The University at Buffalo’s young quarterback is going to have to make life easier for the inexperienced offensive line, not the other way around.
That’s one takeaway from the Bulls’ season-opening loss to lower-division Albany.
Red-shirt freshman quarterback Tyree Jackson had a good debut in defeat, and he’s going to need to be good early in the season. The UB offensive line, with three new starters, is a work in progress.
UB was licking its wounds on the practice field Tuesday in the wake of its 22-16 loss to the lower-division Great Danes.
“We gave ourselves Friday night to be mad about the game,” said Jackson. “But some guys came in and watched film on Saturday. We all came in together on Sunday and went over it. Yeah, it’s a tough loss, but we know we have 11 more and we’re not stopping.”
“Obviously we’re all disappointed but the biggest thing is we’ve got to move on from it and look at what’s on film, just like if we had won the game,” said UB coach Lance Leipold. “We have to get mistakes corrected. ... Until we execute better, our margin for error isn’t very big right now.”
The Bulls outgained Albany, 403-238, and rushed for 226 yards.
But the UB offensive line, which held a big size advantage, didn’t shove the ball down Albany’s throat as much as the Bulls needed.
With the game on the line in the fourth quarter, the Bulls rushed 10 times for just 27 yards.
The offensive line also combined for five penalties.
“The five penalties, other than the snap infraction, is something we’ve got to do better at,” Leipold said. “But it’s a different guy each time, and that’s what makes football so special. You all have to execute at the same time. It’s one guy this play, one guy another play. It wasn’t clear cut that one guy had a poor game.”
UB’s new offensive line starters are Roubbens Joseph at left tackle, Tyler O’Henly at right tackle and David Goldsby at right guard. They join center James O’Hagan and left guard Brandon Manosalvas, who are returning starters. The hope for the Bulls is cohesiveness builds.
In the meantime, Jackson’s mobility will need to aid the front five.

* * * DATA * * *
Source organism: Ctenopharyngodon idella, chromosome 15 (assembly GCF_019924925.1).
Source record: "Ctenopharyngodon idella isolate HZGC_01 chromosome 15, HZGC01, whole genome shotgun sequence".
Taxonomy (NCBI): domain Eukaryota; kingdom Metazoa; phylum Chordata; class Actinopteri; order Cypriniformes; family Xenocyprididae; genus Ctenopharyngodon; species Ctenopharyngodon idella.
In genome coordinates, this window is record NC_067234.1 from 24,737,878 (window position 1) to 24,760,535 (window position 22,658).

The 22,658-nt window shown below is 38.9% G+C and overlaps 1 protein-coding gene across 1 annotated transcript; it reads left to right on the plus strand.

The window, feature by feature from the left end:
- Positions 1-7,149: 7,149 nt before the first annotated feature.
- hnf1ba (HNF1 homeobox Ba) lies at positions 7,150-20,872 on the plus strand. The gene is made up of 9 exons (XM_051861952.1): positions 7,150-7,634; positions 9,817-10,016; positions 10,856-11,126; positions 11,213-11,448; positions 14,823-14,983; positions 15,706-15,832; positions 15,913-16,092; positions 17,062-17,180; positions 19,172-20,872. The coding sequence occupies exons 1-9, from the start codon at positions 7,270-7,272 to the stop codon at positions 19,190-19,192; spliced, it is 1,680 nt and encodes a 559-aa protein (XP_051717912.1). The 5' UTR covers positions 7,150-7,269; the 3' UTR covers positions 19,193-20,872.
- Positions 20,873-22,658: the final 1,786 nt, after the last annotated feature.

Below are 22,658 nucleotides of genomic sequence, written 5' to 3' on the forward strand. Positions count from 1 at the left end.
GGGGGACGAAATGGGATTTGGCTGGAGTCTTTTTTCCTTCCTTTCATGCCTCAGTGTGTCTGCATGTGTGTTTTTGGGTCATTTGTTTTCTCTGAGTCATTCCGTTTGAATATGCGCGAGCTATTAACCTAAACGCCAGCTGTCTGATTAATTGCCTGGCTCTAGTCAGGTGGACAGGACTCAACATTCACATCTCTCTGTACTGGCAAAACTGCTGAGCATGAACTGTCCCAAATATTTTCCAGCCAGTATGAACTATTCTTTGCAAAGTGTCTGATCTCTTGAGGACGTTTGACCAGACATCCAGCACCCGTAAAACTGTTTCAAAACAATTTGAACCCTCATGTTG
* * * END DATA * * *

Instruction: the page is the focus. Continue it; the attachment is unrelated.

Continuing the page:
Jackson, the 6-foot-7, 245-pounder from Michigan, rushed 10 times for 60 yards and was not sacked. He was 14 of 25 passing for 125 yards and one interception, which came with 2:38 left in the game.
Jackson’s mobility and physical style in running read-option plays was effective. He ran a different offense in high school under coach Matt Koziak. But it included read-option designs.
“I’ve been doing option schemes since ninth grade with coach Koziak at Mona Shores, so it’s a lot of similar stuff,” Jackson said. “Coach” Andy “Kotelnicki has drilled it all summer. So it’s second nature to us.”
Graduate student Grant Rohach, who started the game and played the first six series, was 3 of 9 for 52 yards and threw two interceptions, both in UB territory in the first quarter. He also was sacked three times.
Jackson’s final run was a 7-yard to the Albany 1. But Jackson fumbled the ball, and it popped out of the side of the end zone for a touchback. Leipold liked the fact Jackson aggressively tried to get to the end zone. But the coach wanted to see the ball tucked away more securely.
“For a guy playing his first game, we saw some good things,” Leipold said of Jackson. “I thought he had a good first appearance. But again, there’s going to be two plays that stick in everybody’s mind for each quarterback right now.”
Leipold said he has not made any roster decisions for the next game, which is at Nevada on Sept. 17.